Rm w/a Vu(7)

By: A. D. Ryan



She giggles again, and having heard more than enough for the day, I throw on my work uniform—a pleated black skirt and a green polo shirt—grab my bag, and hit the stairs before I hear things I can’t unhear. I’m moving so fast that I think I might have even jumped from the top step and landed safely on the main floor.

I’m just opening the door when I hear the creak of my parents’ door at the top of the staircase. “Juliette?” my mother calls down. “Are you going somewhere? I was going to make breakfast.”

Oh, right. I forgot to mention that it’s nine o’clock in the morning. They like to get an early start on their day.

“I’m heading into work,” I reply, yanking the door open. “I wanted to get a little studying in before my shift, and the cafe is typically pretty quiet this early.”

Her footsteps are heard as she heads for the stairs. “Are you sure? I was going to make waffles.” She descends the steps barefoot and dressed in her bathrobe, her cheeks lightly flushed, and her lips plump and red.

I clear my throat, trying not to think of why she looks this way. “Yeah,” I tell her as she sits on the bottom step and looks up at me. I know she can read the look on my face; the way my nose is scrunched up because of what I heard is a dead giveaway. “As tempting as it is, I think it’s best I go…study.”

“Juliette…” I know that tone. She’s about to tell me she and Dad are adults—like me—and that adults have sex. I’m no stranger to this talk.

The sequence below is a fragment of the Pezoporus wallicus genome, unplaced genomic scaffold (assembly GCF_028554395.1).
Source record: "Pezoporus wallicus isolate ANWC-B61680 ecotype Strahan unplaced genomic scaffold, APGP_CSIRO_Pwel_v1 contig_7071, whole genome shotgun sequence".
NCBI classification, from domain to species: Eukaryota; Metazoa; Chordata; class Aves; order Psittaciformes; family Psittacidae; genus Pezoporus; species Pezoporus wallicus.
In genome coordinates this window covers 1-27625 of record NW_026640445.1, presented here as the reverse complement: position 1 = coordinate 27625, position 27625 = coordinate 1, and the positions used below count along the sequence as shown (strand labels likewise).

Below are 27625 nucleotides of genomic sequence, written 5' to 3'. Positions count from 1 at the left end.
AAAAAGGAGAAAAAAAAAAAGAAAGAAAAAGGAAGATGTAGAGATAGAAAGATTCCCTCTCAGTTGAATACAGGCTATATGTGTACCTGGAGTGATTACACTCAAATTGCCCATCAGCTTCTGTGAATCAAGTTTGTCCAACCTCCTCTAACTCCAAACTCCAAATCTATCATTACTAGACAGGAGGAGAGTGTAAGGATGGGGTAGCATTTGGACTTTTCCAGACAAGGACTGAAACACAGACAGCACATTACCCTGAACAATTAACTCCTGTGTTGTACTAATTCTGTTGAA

I have to interrupt her before she says the words “your father and I” in the same sentence as “have sex.” “Save me some of those waffles, though. I’ll throw them in the toaster for breakfast tomorrow. Thanks!” And I’m out the door.

The drive to the cafe I work at could be faster, but my poor car is on its last leg. With school and my low pay, I am unable to rectify that, though. The more distance I put between me and the house, the more able I am to focus on anything but the awkwardness I’ve been enduring the last few days.

One would think that they could control themselves with their daughter around. They’re animals, though. Plain and simple. At least they’re keeping it in the bedroom while I’m staying there; I do have that to be thankful for.

“Hey, Juliette!” Katie greets excitedly as I enter the cafe. She’s busy wiping down the counter as I toss my bag onto an empty chair and make my way to her. “I thought you weren’t supposed to work until later?”

Katie and I went to high school together. We weren’t best friends by any means, but we hung out on occasion. She was a sweet girl and fun to work with. She chose to go to Paradise Valley Community College here in Phoenix and still lives with her mom, so unfortunately she isn’t an option to bunk with. I would gladly room with her if I could.

“I had to get out of that house,” I confess, popping behind the counter to pour myself a coffee and grab a muffin.

Katie looks at me with empathy because she’s been listening to me gripe about my parents’ lapin-esque activities. “Still no news on a new dorm, huh?” Thankfully, she’s not one to talk about my reason for escaping my parents almost daily.

I shake my head. “Nah. Daphne tells me that because it’s so late in the year, the chance of something opening up is unlikely. And people in private dorms aren’t usually looking to take on a dorm mate.”

I’m putting cream and sugar into my coffee when Katie turns to me, leaning her hip against the low counter that our espresso machine is on. “Ben stopped by last night.”

“I hope you spit in whatever froufrou drink he ordered.”

“Thought about it,” Katie tells me with an impish smirk. “Instead, I told him you were out on a date.”

I sputter on the sip of coffee I’ve just taken, coughing as the piping hot beverage burns my trachea. “You did what?”

Katie looks pretty damn proud of herself. “He looked pretty pissed too. He kept asking who it was and where you’d gone.”

Wiping at my chin with a napkin, I ask, “And what did you say?”

“That it was just some guy you met. That pissed him off even more.” I didn’t think her smile could get any wider, but it does.

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